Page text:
In the minute I spent stopped and calling Misty the area of tightness stiffened considerably and I had a pronounced hobble as I walked to the street corner where Misty was to pick me up. It took her maybe five minutes to get to me and then about 10 minutes for us to get back home. The pain had become serious enough that I knew I should stay home from work and try to get an appointment with my primary care physician. When we got home and I got out of the care I almost collapsed because of the pain and complete lack of strength in my left leg. It was really quite stunning. I have fractured my hip before and not had this combination of a lack of strength and intense pain. I hobbled into the house using the car, fence, gate wall, door frame and Misty to keep me from falling over.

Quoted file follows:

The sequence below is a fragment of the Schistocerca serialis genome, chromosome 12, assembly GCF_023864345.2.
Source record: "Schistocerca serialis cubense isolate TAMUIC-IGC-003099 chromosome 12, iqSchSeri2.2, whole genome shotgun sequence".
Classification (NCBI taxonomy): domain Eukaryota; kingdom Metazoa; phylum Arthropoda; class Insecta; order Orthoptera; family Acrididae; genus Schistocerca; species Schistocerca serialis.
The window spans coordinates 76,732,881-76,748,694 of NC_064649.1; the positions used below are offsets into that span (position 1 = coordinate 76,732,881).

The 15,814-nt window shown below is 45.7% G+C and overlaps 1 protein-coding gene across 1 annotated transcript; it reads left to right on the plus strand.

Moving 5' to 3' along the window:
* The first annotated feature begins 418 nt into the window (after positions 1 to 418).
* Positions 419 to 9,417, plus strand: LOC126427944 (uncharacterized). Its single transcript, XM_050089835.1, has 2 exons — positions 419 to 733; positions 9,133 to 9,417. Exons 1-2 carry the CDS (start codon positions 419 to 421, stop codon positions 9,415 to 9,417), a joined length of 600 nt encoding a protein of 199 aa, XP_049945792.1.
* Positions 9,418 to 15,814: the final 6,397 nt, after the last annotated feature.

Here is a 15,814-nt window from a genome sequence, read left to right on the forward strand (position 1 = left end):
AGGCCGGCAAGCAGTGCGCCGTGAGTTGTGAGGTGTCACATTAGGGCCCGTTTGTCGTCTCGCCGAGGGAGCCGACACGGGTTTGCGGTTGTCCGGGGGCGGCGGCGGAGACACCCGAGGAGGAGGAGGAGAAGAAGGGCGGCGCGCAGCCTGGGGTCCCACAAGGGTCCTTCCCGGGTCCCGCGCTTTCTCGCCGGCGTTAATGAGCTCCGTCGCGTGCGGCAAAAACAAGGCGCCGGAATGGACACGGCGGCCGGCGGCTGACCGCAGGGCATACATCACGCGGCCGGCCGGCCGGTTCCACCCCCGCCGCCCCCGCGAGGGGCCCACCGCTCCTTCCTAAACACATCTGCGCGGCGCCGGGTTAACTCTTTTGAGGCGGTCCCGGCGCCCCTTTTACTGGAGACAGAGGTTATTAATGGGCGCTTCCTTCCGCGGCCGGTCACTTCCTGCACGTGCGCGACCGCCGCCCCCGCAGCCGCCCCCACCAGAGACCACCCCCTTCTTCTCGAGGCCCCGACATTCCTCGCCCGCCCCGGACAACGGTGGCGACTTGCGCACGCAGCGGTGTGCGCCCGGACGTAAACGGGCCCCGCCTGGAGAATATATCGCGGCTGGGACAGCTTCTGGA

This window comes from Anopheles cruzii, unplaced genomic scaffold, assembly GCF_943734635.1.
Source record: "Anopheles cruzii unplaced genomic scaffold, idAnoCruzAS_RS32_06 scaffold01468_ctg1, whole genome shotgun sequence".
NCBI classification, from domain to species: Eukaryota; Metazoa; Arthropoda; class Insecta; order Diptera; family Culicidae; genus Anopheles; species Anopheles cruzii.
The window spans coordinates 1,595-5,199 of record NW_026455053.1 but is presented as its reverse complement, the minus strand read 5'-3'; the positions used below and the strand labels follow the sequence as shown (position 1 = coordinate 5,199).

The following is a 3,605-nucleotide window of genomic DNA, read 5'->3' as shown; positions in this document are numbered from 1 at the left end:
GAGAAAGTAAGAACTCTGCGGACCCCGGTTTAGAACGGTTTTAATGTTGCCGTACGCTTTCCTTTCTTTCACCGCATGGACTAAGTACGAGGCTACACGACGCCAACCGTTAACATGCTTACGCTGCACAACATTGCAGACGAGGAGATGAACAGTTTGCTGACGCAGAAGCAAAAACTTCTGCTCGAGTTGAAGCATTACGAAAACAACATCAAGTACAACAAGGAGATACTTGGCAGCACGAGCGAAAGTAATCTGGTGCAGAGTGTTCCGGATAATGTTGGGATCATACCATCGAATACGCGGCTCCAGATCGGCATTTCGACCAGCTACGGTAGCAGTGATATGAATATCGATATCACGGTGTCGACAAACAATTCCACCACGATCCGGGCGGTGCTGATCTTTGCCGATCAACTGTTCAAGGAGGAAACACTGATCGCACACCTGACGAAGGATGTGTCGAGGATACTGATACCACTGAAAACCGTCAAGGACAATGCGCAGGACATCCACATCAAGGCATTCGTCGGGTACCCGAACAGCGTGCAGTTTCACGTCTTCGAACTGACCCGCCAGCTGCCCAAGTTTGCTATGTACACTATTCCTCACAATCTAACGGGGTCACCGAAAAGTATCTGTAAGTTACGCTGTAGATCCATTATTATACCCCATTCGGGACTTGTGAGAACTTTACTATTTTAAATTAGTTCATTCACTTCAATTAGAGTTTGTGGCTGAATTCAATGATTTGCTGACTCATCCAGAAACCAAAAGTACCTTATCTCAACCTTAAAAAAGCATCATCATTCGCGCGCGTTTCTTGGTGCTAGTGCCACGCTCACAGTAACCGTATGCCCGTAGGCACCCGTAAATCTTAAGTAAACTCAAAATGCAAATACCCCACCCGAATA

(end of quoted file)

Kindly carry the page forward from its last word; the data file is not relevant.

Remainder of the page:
I was able to get in to see my doc the next morning so I just stayed home and rested flat on my back. After determining it wasn't something blatantly obvious like serious fracture and being advised that I could probably run a little if it didn't hurt I first attempted to ride my bike, which ended up making it hurt worse. I then tried going for a hike in the foothills behind my house, which made it hurt. I finally just tried going for a walk around my neighborhood. I was only able to hold a 21 minute per mile pace and, of course, it hurt. I have not attempted any form of exercise whatsoever for the past seven days and, you guessed it, it continues to hurt despite the fact that I have been taking unhealthy amounts of ibuprofen. As a matter of fact, I simply gave up on that after five days because it really didn't make any difference.